Walk-in and in-home care models help access to sickle cell treatment


For people who live with sickle cell disease, episodes of pain can be frequent, sudden and debilitating. A severe event often forces patients to the emergency room for treatment, but this can result in hours of waiting without relief from the intense pain.

Payal Desai, MD, a hematologist who leads the OSUCCC – James Sickle Cell Program, recognized an opportunity to do better for these patients.

Under her leadership, in January 2017 the OSUCCC – James opened a day hospital where sickle cell patients can receive immediate treatment for acute episodes of severe pain and other symptoms related to their disease. Located on the fifth floor of the main hospital, the OSUCCC – James Sickle Cell Day Hospital is staffed by nurses and physicians who specialize in sickle cell disease. The unit has six infusion units and is open for walk-in care five days per week from 8 a.m. to 6 p.m.

“We don’t want people to wait until they are miserable to seek treatment for their sickle cell-related pain. We have reliable ways to help patients find relief quickly, and postponing treatment makes them far more likely to need inpatient treatment to get back to normal. Our hope is that patients will seek help more quickly through this walk-in treatment,” says Desai.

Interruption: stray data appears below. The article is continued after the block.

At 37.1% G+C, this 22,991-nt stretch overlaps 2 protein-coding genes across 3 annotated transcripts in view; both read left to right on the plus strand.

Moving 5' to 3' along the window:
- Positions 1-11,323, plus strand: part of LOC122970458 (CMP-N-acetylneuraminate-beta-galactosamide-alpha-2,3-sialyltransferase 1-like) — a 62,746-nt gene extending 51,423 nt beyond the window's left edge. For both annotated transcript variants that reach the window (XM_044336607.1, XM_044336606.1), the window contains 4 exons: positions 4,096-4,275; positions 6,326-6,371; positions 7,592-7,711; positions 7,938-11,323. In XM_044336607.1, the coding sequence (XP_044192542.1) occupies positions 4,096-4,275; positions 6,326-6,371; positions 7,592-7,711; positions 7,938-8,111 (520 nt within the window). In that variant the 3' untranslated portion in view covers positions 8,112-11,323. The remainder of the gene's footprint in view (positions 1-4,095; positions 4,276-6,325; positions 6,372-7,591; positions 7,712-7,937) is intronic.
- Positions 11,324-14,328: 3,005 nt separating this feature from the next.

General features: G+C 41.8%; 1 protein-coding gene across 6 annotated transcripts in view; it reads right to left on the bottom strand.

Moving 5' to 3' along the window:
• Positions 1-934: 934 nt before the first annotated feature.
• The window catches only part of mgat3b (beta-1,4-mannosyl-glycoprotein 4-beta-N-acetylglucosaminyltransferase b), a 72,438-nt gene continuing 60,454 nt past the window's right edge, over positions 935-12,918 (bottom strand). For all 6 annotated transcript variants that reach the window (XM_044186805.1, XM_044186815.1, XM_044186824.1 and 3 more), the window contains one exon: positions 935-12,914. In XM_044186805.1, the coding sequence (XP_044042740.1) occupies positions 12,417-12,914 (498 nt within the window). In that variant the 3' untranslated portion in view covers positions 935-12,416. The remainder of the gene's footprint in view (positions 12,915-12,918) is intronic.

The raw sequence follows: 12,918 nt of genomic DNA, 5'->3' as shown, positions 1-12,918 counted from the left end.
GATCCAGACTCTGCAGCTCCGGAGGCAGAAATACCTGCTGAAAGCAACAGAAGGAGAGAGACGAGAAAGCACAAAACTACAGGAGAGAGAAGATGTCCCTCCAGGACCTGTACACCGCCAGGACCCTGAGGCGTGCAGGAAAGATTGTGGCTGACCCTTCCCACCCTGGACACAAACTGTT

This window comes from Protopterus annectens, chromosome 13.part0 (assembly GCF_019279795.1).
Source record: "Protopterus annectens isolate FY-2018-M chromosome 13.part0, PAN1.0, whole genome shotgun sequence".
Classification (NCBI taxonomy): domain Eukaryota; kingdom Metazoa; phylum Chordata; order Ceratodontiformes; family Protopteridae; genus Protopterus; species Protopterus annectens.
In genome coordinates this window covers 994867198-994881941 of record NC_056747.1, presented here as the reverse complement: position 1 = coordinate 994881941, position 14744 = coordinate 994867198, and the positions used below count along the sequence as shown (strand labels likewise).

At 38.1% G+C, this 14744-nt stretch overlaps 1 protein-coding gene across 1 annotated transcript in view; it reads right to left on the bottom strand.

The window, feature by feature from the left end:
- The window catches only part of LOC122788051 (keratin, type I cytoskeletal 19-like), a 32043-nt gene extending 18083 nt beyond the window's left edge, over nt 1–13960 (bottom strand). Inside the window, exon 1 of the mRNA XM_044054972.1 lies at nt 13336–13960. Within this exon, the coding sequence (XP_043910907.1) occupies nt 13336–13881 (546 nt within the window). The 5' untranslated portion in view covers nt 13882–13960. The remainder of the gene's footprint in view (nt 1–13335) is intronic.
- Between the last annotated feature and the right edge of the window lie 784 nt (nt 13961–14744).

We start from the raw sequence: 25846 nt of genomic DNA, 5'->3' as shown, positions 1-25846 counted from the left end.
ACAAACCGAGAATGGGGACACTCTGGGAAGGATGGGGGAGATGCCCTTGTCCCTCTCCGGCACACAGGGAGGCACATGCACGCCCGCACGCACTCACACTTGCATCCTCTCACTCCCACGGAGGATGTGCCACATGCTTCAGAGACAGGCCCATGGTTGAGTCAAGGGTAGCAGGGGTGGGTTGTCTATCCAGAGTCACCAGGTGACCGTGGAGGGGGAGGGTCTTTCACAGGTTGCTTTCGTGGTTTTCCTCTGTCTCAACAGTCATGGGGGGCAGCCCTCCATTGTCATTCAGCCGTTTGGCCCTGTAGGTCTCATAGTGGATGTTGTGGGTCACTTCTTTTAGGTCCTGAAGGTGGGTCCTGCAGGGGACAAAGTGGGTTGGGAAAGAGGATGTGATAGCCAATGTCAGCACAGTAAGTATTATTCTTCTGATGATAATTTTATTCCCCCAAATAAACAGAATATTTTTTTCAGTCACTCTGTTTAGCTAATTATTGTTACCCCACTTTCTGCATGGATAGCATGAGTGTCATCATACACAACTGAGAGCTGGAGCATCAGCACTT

Desai says she and her colleagues have already seen results, estimating they have reduced admissions for pain by about 50 percent since they opened the day hospital.

Sickle cell anemia is a benign (noncancerous) blood disease in which the body produces an abnormal hemoglobin that causes cells to change from a round shape to that of a sickle, or a crescent.

It’s an inherited disorder that affects 70,000-100,000 Americans. The abnormal sickle shape makes the cells stiff and sticky, preventing them from moving normally through the bloodstream. These abnormal cells can block blood flow, causing pain, organ damage and an increased risk for infection.

For patients who have difficulty getting to a doctor’s office for followup care, the OSUCCC – James also recently launched a home visit program to help remove barriers to accessing preventive care. About 30 patients are receiving in-home services through the program from Andrew Schamess, MD. “Our goal is to address the big medical issues — particularly vision, hearing and pain management — earlier, when we can do more to manage them,” says Desai.

To learn more about sickle cell clinical care and research at the OSUCCC – James, visit cancer.osu.edu.